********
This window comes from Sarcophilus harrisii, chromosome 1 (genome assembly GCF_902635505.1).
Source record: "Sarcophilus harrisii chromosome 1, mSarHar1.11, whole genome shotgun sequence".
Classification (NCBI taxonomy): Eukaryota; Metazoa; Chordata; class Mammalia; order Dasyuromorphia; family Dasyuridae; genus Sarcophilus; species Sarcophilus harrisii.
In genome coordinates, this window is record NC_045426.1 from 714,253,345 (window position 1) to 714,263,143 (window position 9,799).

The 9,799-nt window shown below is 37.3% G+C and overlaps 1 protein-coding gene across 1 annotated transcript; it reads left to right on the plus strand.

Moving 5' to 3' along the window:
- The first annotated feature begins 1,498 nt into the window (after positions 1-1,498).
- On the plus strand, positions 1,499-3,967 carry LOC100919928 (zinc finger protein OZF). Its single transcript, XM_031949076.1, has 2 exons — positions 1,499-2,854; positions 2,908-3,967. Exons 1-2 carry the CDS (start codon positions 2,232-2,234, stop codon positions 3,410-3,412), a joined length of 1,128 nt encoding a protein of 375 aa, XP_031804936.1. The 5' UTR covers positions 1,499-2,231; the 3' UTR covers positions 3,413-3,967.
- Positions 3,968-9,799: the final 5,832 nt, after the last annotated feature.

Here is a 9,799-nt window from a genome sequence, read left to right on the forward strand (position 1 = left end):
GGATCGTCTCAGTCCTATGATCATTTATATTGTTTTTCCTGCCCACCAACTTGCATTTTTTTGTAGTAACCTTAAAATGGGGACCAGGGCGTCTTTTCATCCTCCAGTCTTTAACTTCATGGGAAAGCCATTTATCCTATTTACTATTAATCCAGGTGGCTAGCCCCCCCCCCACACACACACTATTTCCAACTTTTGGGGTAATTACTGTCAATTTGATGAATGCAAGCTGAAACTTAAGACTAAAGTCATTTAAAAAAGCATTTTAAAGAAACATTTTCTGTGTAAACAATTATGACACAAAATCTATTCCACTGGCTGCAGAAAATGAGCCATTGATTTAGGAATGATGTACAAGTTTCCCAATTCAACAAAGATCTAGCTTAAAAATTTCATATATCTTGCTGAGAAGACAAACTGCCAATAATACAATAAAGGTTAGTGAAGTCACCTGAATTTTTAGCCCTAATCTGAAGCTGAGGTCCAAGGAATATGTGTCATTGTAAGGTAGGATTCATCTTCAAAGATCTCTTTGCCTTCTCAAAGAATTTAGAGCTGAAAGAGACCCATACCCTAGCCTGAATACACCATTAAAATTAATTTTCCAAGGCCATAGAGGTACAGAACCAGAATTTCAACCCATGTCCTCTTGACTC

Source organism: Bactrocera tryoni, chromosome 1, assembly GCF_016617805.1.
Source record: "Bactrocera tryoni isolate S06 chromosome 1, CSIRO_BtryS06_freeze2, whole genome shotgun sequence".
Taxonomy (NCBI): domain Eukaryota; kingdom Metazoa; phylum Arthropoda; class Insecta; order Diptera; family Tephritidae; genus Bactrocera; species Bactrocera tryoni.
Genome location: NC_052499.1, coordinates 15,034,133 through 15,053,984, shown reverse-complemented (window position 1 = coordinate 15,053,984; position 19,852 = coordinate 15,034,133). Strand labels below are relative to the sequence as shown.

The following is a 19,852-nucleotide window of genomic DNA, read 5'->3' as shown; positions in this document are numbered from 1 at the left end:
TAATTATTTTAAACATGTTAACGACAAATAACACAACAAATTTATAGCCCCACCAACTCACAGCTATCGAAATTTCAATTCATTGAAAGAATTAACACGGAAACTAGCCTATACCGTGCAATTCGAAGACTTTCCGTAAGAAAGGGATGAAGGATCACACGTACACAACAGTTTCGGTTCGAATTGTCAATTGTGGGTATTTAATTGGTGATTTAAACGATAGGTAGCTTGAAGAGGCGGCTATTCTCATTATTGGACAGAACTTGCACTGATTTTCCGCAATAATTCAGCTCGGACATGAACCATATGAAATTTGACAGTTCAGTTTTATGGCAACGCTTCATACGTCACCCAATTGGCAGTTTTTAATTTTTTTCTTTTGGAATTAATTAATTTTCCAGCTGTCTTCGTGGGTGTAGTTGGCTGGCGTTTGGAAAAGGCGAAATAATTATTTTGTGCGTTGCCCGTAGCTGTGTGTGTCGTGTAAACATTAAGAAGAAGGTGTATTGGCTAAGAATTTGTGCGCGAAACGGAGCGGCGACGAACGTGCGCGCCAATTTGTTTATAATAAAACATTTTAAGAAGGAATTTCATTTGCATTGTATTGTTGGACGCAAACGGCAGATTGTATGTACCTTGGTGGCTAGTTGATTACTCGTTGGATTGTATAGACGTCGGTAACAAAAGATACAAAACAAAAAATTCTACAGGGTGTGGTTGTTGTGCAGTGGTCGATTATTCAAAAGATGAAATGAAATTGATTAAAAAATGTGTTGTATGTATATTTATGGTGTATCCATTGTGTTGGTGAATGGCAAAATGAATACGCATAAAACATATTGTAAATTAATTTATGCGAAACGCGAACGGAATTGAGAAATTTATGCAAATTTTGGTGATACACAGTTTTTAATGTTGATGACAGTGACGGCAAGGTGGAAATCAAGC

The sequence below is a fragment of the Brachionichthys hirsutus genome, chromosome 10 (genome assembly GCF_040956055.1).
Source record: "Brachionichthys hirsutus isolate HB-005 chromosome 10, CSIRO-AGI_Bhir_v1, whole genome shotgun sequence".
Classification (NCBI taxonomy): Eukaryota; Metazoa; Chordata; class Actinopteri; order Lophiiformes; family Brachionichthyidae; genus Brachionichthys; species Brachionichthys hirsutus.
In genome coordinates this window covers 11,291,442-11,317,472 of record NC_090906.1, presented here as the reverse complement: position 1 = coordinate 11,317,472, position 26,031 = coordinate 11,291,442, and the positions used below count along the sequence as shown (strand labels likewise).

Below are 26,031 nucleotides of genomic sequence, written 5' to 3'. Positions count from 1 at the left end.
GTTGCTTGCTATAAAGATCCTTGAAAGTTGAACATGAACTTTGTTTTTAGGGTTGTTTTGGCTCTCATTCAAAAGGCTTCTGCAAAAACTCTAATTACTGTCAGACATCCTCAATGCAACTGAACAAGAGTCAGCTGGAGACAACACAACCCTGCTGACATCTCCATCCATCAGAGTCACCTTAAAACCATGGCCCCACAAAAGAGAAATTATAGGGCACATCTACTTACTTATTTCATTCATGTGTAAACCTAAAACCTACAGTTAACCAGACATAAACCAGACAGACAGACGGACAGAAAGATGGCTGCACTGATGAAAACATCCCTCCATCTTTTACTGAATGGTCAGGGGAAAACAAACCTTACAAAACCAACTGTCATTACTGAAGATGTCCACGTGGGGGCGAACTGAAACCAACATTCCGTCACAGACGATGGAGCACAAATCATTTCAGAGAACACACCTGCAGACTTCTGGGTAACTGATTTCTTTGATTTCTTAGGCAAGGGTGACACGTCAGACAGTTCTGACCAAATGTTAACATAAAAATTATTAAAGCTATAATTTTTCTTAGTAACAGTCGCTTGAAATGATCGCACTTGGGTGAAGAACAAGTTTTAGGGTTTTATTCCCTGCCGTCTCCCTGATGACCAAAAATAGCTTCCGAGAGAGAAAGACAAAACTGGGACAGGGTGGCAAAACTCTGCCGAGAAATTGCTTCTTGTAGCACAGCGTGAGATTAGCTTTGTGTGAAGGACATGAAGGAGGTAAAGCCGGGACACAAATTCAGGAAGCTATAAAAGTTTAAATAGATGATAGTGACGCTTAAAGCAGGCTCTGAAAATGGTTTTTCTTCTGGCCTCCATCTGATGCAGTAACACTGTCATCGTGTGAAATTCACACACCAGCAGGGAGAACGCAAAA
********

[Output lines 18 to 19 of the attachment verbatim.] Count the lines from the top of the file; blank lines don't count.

The sequence below is a fragment of the Brachionichthys hirsutus genome, chromosome 10 (genome assembly GCF_040956055.1).
Source record: "Brachionichthys hirsutus isolate HB-005 chromosome 10, CSIRO-AGI_Bhir_v1, whole genome shotgun sequence".